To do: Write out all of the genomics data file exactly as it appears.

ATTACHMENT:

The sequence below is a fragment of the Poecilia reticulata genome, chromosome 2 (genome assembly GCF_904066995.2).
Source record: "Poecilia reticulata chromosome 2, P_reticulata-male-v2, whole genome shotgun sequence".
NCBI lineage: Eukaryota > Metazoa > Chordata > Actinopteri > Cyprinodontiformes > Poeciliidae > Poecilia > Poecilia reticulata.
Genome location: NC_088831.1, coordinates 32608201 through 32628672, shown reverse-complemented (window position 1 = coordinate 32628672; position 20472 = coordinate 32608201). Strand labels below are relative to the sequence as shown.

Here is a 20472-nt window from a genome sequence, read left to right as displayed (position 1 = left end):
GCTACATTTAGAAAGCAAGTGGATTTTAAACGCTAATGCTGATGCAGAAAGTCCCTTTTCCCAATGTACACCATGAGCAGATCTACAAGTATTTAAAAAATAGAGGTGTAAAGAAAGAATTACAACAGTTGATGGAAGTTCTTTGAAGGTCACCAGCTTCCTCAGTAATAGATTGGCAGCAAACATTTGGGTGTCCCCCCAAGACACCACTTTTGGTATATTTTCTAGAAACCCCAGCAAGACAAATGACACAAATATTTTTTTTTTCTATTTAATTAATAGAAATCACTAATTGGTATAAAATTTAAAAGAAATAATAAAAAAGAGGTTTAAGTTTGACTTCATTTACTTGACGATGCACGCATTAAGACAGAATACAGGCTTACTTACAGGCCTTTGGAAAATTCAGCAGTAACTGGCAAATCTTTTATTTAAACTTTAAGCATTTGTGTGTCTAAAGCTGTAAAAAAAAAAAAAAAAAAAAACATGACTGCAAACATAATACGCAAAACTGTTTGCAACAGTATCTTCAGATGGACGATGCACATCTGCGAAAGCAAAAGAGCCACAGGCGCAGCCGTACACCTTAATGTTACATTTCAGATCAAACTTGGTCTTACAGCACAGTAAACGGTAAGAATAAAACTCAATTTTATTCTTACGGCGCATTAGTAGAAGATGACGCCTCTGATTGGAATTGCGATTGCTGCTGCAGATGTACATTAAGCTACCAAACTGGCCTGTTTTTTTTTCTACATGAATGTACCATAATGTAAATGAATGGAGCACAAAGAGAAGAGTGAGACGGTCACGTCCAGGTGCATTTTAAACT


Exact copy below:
The sequence below is a fragment of the Poecilia reticulata genome, chromosome 2 (genome assembly GCF_904066995.2).
Source record: "Poecilia reticulata chromosome 2, P_reticulata-male-v2, whole genome shotgun sequence".
NCBI lineage: Eukaryota > Metazoa > Chordata > Actinopteri > Cyprinodontiformes > Poeciliidae > Poecilia > Poecilia reticulata.
Genome location: NC_088831.1, coordinates 32608201 through 32628672, shown reverse-complemented (window position 1 = coordinate 32628672; position 20472 = coordinate 32608201). Strand labels below are relative to the sequence as shown.

Here is a 20472-nt window from a genome sequence, read left to right as displayed (position 1 = left end):
GCTACATTTAGAAAGCAAGTGGATTTTAAACGCTAATGCTGATGCAGAAAGTCCCTTTTCCCAATGTACACCATGAGCAGATCTACAAGTATTTAAAAAATAGAGGTGTAAAGAAAGAATTACAACAGTTGATGGAAGTTCTTTGAAGGTCACCAGCTTCCTCAGTAATAGATTGGCAGCAAACATTTGGGTGTCCCCCCAAGACACCACTTTTGGTATATTTTCTAGAAACCCCAGCAAGACAAATGACACAAATATTTTTTTTTTCTATTTAATTAATAGAAATCACTAATTGGTATAAAATTTAAAAGAAATAATAAAAAAGAGGTTTAAGTTTGACTTCATTTACTTGACGATGCACGCATTAAGACAGAATACAGGCTTACTTACAGGCCTTTGGAAAATTCAGCAGTAACTGGCAAATCTTTTATTTAAACTTTAAGCATTTGTGTGTCTAAAGCTGTAAAAAAAAAAAAAAAAAAAAACATGACTGCAAACATAATACGCAAAACTGTTTGCAACAGTATCTTCAGATGGACGATGCACATCTGCGAAAGCAAAAGAGCCACAGGCGCAGCCGTACACCTTAATGTTACATTTCAGATCAAACTTGGTCTTACAGCACAGTAAACGGTAAGAATAAAACTCAATTTTATTCTTACGGCGCATTAGTAGAAGATGACGCCTCTGATTGGAATTGCGATTGCTGCTGCAGATGTACATTAAGCTACCAAACTGGCCTGTTTTTTTTTCTACATGAATGTACCATAATGTAAATGAATGGAGCACAAAGAGAAGAGTGAGACGGTCACGTCCAGGTGCATTTTAAACT